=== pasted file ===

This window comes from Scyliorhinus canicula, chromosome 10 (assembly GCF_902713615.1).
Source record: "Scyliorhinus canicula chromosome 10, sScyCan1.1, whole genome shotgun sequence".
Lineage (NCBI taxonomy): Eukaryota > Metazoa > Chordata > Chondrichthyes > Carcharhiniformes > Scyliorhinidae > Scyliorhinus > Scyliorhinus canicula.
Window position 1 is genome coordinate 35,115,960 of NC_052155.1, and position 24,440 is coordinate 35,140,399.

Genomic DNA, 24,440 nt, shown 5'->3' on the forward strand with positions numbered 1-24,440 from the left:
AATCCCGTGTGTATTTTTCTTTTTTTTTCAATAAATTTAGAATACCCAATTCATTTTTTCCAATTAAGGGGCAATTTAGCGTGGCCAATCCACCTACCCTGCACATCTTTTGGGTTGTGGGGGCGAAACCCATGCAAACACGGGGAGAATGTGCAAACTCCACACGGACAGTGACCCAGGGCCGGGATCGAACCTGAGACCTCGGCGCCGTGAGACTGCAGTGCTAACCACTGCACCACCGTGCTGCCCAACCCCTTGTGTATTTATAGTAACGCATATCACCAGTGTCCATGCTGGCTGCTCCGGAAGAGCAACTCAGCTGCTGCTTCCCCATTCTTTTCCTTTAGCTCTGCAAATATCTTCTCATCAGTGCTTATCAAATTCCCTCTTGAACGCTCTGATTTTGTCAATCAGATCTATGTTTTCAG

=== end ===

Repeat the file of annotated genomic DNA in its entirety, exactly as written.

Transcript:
This window comes from Scyliorhinus canicula, chromosome 10 (assembly GCF_902713615.1).
Source record: "Scyliorhinus canicula chromosome 10, sScyCan1.1, whole genome shotgun sequence".
Lineage (NCBI taxonomy): Eukaryota > Metazoa > Chordata > Chondrichthyes > Carcharhiniformes > Scyliorhinidae > Scyliorhinus > Scyliorhinus canicula.
Window position 1 is genome coordinate 35,115,960 of NC_052155.1, and position 24,440 is coordinate 35,140,399.

Genomic DNA, 24,440 nt, shown 5'->3' on the forward strand with positions numbered 1-24,440 from the left:
AATCCCGTGTGTATTTTTCTTTTTTTTTCAATAAATTTAGAATACCCAATTCATTTTTTCCAATTAAGGGGCAATTTAGCGTGGCCAATCCACCTACCCTGCACATCTTTTGGGTTGTGGGGGCGAAACCCATGCAAACACGGGGAGAATGTGCAAACTCCACACGGACAGTGACCCAGGGCCGGGATCGAACCTGAGACCTCGGCGCCGTGAGACTGCAGTGCTAACCACTGCACCACCGTGCTGCCCAACCCCTTGTGTATTTATAGTAACGCATATCACCAGTGTCCATGCTGGCTGCTCCGGAAGAGCAACTCAGCTGCTGCTTCCCCATTCTTTTCCTTTAGCTCTGCAAATATCTTCTCATCAGTGCTTATCAAATTCCCTCTTGAACGCTCTGATTTTGTCAATCAGATCTATGTTTTCAG